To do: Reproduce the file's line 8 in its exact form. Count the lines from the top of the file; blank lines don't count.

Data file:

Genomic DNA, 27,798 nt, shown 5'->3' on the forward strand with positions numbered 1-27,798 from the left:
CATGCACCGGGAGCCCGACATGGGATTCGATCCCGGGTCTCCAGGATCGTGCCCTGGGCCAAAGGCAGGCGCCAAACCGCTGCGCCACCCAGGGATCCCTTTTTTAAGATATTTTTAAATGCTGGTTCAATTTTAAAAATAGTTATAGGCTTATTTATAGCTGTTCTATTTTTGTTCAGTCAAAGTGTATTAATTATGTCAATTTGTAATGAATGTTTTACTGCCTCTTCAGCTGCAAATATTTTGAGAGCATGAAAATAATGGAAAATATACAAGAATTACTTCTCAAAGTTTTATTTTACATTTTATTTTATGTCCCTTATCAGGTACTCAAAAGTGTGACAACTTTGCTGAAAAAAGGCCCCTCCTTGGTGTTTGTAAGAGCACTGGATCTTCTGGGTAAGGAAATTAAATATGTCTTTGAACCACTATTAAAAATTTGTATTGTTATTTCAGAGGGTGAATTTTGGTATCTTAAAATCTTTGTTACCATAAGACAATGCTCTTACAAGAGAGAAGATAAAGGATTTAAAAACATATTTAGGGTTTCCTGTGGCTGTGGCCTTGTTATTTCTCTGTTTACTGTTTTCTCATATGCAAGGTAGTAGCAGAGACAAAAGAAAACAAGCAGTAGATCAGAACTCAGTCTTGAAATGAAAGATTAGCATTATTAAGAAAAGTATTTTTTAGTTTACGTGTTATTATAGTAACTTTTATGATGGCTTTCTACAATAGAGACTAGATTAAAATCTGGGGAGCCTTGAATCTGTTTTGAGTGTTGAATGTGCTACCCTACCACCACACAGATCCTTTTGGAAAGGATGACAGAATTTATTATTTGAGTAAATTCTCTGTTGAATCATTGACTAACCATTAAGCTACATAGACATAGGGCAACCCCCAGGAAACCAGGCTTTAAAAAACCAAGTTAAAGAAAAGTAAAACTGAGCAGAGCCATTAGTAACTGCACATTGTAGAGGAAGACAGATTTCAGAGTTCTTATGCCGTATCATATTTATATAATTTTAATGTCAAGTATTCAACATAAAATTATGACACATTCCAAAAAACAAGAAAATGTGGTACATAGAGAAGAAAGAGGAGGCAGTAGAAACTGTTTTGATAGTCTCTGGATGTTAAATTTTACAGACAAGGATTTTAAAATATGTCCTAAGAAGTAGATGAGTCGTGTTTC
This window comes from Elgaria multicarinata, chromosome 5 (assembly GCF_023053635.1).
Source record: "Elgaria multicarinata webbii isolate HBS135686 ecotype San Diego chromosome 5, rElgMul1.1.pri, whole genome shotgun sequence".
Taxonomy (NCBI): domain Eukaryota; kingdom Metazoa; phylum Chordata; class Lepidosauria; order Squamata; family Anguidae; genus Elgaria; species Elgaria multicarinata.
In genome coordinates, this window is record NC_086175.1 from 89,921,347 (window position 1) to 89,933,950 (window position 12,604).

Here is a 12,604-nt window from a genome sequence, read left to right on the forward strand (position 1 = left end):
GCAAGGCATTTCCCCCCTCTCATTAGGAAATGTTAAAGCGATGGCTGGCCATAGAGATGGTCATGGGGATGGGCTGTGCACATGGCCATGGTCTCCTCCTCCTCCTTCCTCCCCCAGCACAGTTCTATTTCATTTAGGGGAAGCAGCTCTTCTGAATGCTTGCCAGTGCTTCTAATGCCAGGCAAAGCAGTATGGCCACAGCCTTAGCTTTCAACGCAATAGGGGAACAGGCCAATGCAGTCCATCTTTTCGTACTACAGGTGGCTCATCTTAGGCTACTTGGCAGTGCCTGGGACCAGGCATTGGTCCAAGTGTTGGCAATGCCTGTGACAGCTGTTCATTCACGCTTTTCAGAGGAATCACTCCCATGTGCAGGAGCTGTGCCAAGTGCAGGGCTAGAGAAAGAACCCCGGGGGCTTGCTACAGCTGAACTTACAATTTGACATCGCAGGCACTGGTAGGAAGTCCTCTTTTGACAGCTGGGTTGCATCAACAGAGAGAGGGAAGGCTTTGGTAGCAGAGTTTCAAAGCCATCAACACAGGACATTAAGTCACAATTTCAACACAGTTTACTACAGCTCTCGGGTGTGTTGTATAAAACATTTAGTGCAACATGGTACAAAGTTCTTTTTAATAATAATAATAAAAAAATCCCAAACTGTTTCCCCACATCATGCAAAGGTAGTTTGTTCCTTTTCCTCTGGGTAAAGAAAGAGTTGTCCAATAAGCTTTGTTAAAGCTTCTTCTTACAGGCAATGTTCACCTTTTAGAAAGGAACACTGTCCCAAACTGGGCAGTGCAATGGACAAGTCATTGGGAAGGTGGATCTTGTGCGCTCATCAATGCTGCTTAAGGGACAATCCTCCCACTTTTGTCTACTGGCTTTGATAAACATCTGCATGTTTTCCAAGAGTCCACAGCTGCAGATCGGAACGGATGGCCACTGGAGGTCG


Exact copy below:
GCAAGGCATTTCCCCCCTCTCATTAGGAAATGTTAAAGCGATGGCTGGCCATAGAGATGGTCATGGGGATGGGCTGTGCACATGGCCATGGTCTCCTCCTCCTCCTTCCTCCCCCAGCACAGTTCTATTTCATTTAGGGGAAGCAGCTCTTCTGAATGCTTGCCAGTGCTTCTAATGCCAGGCAAAGCAGTATGGCCACAGCCTTAGCTTTCAACGCAATAGGGGAACAGGCCAATGCAGTCCATCTTTTCGTACTACAGGTGGCTCATCTTAGGCTACTTGGCAGTGCCTGGGACCAGGCATTGGTCCAAGTGTTGGCAATGCCTGTGACAGCTGTTCATTCACGCTTTTCAGAGGAATCACTCCCATGTGCAGGAGCTGTGCCAAGTGCAGGGCTAGAGAAAGAACCCCGGGGGCTTGCTACAGCTGAACTTACAATTTGACATCGCAGGCACTGGTAGGAAGTCCTCTTTTGACAGCTGGGTTGCATCAACAGAGAGAGGGAAGGCTTTGGTAGCAGAGTTTCAAAGCCATCAACACAGGACATTAAGTCACAATTTCAACACAGTTTACTACAGCTCTCGGGTGTGTTGTATAAAACATTTAGTGCAACATGGTACAAAGTTCTTTTTAATAATAATAATAAAAAAATCCCAAACTGTTTCCCCACATCATGCAAAGGTAGTTTGTTCCTTTTCCTCTGGGTAAAGAAAGAGTTGTCCAATAAGCTTTGTTAAAGCTTCTTCTTACAGGCAATGTTCACCTTTTAGAAAGGAACACTGTCCCAAACTGGGCAGTGCAATGGACAAGTCATTGGGAAGGTGGATCTTGTGCGCTCATCAATGCTGCTTAAGGGACAATCCTCCCACTTTTGTCTACTGGCTTTGATAAACATCTGCATGTTTTCCAAGAGTCCACAGCTGCAGATCGGAACGGATGGCCACTGGAGGTCG